Pop in Flaming Katy (Kalanchoe blossfeldiana) in any open little pockets and spots as their leaves and bright flowers make interesting little focal points that pop.
Heliconia of all sorts are also a welcome addition and give that unusual twist and while they may present a bit of a challenge, if you find a humid spot you should be rewarded.
Use pots that are deep emerald-green to extend the lushness of your tropical garden.
Dark earthy colours will work as well.
Rustic timber furniture and features will give a wild jungle feeling and you could try adding natural looking water features but instead of fast running fountains opt for slow trickling effects that will mimic the feeling and sounds of the rainforest.
GARDENING BOOK REVIEW
Tropical Plants and How to Love Them
Building a relationship with heat-loving plants when you don’t live in the tropics.
Marianne Willburn ISBN: 9780760368947.
Quarto Books, USA
If you want to grow real tropical plants or even just be inspired by them then I highly recommend this new book by Marianne Willburn.
Both houseplant growing and delving into the creation of tropical growth for your garden is covered so well.
The advice is suitable for those not living in hot tropical climates and is written in an easy to understand, at time humorous and insightful way.
A gardening book with a bit of a difference for those who love the tropical look.
TASKS & TIPS FOR YOU THIS WEEK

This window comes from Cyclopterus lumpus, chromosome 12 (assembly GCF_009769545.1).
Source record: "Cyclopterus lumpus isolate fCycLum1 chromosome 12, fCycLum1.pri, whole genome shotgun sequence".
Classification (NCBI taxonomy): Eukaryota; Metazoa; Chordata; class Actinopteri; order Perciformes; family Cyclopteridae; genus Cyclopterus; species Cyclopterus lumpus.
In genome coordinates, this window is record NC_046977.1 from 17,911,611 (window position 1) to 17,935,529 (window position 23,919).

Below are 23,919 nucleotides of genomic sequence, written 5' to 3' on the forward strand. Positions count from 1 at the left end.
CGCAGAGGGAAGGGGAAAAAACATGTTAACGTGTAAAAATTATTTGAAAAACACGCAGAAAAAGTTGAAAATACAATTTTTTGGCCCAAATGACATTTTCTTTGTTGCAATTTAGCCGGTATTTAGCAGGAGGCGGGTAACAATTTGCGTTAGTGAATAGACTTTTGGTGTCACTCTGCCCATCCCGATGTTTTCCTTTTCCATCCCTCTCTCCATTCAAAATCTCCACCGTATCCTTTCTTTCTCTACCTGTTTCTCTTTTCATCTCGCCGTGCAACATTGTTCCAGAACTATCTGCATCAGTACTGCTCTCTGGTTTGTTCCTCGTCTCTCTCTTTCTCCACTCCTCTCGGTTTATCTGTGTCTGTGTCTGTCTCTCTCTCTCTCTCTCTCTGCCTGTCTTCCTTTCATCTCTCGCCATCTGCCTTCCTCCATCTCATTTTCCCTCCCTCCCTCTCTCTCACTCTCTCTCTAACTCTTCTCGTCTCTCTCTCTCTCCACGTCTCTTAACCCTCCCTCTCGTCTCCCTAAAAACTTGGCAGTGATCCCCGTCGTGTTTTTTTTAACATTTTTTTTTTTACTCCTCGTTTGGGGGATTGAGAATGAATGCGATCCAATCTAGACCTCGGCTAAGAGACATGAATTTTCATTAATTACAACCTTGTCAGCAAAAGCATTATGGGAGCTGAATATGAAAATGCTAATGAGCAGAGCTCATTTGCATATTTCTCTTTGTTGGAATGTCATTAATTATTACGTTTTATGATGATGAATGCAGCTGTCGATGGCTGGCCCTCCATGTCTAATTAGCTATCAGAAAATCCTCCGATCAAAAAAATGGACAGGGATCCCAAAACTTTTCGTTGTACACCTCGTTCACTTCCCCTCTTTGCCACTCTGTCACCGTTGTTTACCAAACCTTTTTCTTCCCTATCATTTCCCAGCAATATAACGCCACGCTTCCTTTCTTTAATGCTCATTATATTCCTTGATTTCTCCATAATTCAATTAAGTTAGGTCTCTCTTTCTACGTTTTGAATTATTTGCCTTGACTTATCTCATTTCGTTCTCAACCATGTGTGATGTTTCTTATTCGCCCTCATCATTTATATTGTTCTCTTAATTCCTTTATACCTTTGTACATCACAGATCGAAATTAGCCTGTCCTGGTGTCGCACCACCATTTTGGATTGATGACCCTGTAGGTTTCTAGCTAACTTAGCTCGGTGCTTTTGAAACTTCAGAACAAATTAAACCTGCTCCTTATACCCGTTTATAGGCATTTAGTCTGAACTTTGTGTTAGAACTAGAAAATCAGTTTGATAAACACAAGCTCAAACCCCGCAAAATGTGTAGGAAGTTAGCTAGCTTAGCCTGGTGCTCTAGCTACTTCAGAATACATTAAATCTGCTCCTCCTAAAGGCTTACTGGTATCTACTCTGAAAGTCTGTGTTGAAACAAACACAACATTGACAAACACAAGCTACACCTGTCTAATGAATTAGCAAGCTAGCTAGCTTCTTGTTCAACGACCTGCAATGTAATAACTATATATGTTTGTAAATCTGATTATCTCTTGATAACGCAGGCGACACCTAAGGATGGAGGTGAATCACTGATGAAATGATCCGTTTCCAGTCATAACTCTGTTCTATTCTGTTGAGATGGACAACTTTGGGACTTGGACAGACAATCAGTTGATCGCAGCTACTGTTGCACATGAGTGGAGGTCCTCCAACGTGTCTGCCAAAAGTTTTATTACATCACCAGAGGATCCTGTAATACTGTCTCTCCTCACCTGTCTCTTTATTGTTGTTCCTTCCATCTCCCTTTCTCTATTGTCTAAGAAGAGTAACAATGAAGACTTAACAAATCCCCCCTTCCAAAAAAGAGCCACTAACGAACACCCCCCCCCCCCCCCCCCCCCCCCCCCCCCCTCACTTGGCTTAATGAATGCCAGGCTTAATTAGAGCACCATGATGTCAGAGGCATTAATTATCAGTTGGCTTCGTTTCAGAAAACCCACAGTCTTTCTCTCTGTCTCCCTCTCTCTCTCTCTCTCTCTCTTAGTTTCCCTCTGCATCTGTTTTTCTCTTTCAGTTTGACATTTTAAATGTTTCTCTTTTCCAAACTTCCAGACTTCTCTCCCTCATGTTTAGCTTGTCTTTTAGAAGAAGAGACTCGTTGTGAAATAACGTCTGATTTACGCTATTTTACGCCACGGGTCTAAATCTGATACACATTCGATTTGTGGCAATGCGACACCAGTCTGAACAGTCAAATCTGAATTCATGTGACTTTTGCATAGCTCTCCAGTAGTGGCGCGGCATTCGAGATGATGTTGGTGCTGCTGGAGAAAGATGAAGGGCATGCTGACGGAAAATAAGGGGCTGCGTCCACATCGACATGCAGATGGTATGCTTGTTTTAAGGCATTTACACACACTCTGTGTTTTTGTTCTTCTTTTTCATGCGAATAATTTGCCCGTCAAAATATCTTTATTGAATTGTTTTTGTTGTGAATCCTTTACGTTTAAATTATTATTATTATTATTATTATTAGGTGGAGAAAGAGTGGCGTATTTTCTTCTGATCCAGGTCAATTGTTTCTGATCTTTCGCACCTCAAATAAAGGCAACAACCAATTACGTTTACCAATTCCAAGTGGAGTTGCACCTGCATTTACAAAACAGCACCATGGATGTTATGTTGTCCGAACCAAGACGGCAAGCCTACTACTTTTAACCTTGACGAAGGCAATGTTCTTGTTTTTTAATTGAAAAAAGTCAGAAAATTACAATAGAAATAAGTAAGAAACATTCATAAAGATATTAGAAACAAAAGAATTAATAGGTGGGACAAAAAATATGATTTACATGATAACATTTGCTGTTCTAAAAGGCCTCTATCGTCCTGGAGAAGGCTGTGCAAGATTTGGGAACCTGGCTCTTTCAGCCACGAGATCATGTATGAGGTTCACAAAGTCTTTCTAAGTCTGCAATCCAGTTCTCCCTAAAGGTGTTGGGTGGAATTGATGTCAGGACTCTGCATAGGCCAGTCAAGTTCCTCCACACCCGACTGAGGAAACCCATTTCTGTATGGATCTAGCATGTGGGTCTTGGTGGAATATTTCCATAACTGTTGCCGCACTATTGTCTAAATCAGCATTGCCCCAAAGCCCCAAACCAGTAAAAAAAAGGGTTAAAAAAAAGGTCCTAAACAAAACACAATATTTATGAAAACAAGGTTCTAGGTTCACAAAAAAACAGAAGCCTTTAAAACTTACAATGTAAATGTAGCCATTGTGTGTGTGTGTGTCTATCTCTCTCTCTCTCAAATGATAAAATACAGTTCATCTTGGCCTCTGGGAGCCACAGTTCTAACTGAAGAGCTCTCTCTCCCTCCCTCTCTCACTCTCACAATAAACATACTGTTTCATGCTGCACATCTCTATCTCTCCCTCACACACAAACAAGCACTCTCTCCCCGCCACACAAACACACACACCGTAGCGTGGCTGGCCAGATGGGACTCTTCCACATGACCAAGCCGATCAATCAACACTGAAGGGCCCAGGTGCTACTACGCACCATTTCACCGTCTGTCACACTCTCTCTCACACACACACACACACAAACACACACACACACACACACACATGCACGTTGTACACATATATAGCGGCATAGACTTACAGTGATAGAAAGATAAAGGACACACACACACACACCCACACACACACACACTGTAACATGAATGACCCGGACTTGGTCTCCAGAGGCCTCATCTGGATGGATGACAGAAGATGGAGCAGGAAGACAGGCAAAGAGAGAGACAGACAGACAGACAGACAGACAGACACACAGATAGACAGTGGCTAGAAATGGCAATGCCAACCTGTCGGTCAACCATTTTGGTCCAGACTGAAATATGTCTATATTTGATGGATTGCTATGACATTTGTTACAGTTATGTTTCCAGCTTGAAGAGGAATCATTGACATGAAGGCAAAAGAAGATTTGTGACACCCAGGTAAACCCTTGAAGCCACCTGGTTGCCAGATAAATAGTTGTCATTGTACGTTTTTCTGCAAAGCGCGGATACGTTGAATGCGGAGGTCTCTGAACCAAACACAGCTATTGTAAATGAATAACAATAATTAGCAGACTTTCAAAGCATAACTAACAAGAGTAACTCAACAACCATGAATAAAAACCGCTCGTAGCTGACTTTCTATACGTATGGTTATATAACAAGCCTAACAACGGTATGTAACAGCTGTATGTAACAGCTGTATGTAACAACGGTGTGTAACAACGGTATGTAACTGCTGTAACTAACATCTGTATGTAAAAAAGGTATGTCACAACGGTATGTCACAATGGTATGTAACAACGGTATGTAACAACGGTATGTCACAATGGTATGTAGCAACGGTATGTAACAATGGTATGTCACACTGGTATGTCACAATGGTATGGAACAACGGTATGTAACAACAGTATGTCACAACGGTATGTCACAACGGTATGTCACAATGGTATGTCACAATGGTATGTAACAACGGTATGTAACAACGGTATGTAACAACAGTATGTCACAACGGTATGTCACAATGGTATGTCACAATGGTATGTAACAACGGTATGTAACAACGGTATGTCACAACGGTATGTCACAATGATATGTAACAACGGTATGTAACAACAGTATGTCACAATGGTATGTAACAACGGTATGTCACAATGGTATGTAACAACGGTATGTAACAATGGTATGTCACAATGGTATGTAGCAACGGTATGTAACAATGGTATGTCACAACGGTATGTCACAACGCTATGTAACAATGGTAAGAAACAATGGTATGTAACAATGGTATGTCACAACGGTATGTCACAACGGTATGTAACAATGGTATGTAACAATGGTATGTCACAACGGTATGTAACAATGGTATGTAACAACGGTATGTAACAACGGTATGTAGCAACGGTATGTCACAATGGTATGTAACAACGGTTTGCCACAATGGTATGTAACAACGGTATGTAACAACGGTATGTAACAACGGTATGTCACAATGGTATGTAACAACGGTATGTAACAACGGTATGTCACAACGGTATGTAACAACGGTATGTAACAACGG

This week, you could plant artichokes, asparagus crowns, cape gooseberry, capsicum, beetroot, climbing and dwarf beans, cabbage, carrot, celery, chicory, choko, cress, cucumbers, eggplants, endive, melons, squashes, lettuce, spring onions, parsnip, peas, potatoes, radish, rhubarb crowns, salsify, silverbeet, sweet corn, alyssum, calendula, California poppy, carnation, celosia, chrysanthemum, cosmos, dahlia, dianthus, everlasting daisies, gazania, gerbera, marigold, petunia, salvia, zinnia, kangaroo paw, nasturtium, snapdragon, salvia.
A few things in season: avocado, banana, blueberries, mango, asparagus, broad beans, silverbeet, passionfruit, oranges.
YOU & YOUR GARDEN: Howard Williams, Wyoming
After our search for the perfect Central Coast deciduous tree for Martin of Blue Bay, Howard Williams wrote to us with his suggestion:
As grower of Australian native plants for well over 35 years, may I suggest a tree that I have grown which may be good for Martin.
The tree is the Fine Leaf Tuckeroo (Lepiderema Pulchella) which puts on a beautiful new leaf followed by orange/yellow flowers then orange berries which native birds love.
It grows in my garden in Wyoming very well and is between 6 and 8 metres tall.
You can cut it back quite hard and it will still live a good life.
I hope this may help Martin.
Cheralyn Darcey is a gardening author, community garden coordinator and along with Pete Little, hosts ‘At Home with The Gardening Gang’ 8 – 10am every Saturday on CoastFM963.
She is also co-host of @MostlyAboutPlants a weekly gardening podcast with Vicki White.
Send your gardening questions, events, and news to: firstname.lastname@example.org